March 6, 2014
If you’re like me, a sunny afternoon in March finds you tearing through your Territorial seed catalogue and poring over cryptic drawings of garden plots. It’s like I can hear my backyard’s biological clock ticking and I can’t wait another minute to get outside!
As part of your preparations for your 2014 garden, you’re probably checking out seed calendars and companion planting charts. Here’s one more graphic you might want to consider from the U.S. Drought Monitor:
Experts are calling the current western dry spell one of the “worst droughts in 500 years”, severely affecting the supply of drinking water, as well as that for crop irrigation. In fact, one of the most far-reaching effects of even a localized drought in an agricultural state like California is rising produce prices across the country (read about food storage and drought here).
In that light, gardening may seem like a smart way to beat the heat. However, if you live in any of the highlighted areas on the map above, there are some serious considerations for the home gardener. Some Californians have already been required to restrict water use. Your neighborhood may not be in quite such dire straights, but there are ways all of us can garden a little more conservatively in a dry year.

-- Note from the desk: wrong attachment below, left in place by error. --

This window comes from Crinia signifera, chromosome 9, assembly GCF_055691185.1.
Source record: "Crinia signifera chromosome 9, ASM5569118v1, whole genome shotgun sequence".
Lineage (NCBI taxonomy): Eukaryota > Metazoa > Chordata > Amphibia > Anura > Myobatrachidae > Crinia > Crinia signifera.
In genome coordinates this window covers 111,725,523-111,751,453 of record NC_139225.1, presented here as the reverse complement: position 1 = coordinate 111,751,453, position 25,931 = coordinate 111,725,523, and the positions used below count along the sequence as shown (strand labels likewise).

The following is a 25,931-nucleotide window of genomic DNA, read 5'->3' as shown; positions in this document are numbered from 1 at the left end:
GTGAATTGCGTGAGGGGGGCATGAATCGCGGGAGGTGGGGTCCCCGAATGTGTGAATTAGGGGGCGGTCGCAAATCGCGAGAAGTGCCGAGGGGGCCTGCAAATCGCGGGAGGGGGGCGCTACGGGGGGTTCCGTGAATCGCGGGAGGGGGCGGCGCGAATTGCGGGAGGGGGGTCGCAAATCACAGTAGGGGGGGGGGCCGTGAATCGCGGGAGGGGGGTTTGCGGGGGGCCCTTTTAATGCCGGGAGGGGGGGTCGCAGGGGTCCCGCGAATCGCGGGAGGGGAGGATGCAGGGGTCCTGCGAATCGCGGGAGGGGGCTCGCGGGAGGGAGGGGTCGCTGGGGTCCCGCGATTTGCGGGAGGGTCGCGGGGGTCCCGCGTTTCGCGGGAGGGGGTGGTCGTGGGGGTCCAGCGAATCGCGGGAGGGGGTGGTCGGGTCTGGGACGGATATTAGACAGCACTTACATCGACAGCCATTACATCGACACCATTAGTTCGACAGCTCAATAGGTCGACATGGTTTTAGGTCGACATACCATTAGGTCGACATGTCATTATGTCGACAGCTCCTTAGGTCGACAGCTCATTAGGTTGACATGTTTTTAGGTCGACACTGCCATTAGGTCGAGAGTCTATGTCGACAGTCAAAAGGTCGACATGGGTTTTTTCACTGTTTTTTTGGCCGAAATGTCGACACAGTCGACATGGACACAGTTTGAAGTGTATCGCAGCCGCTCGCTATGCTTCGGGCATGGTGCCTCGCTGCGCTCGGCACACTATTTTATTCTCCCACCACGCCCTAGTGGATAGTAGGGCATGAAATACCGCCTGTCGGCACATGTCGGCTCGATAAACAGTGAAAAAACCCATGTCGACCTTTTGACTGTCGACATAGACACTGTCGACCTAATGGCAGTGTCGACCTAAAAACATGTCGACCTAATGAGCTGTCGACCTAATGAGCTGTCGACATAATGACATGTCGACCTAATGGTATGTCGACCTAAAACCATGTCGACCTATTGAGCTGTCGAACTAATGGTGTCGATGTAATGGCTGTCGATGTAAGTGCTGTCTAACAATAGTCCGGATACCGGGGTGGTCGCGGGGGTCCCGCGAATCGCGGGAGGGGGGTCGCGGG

Check out these tips and tricks for gardening in lean times:
- “Drought Gardening: Tips for Growing Food”
- “Water-wise Gardening in a Drought Year”
- “Gardening Practices Easily Adapted to Drought Conditions”
Water conservation is a good idea any time, but this year seems to be providing us a compelling reason to conserve. Read about California’s challenges and some solutions you can implement at home and in the garden. Then get outside and get those peas in the ground!
Photo Courtesy of U.S. Drought Monitor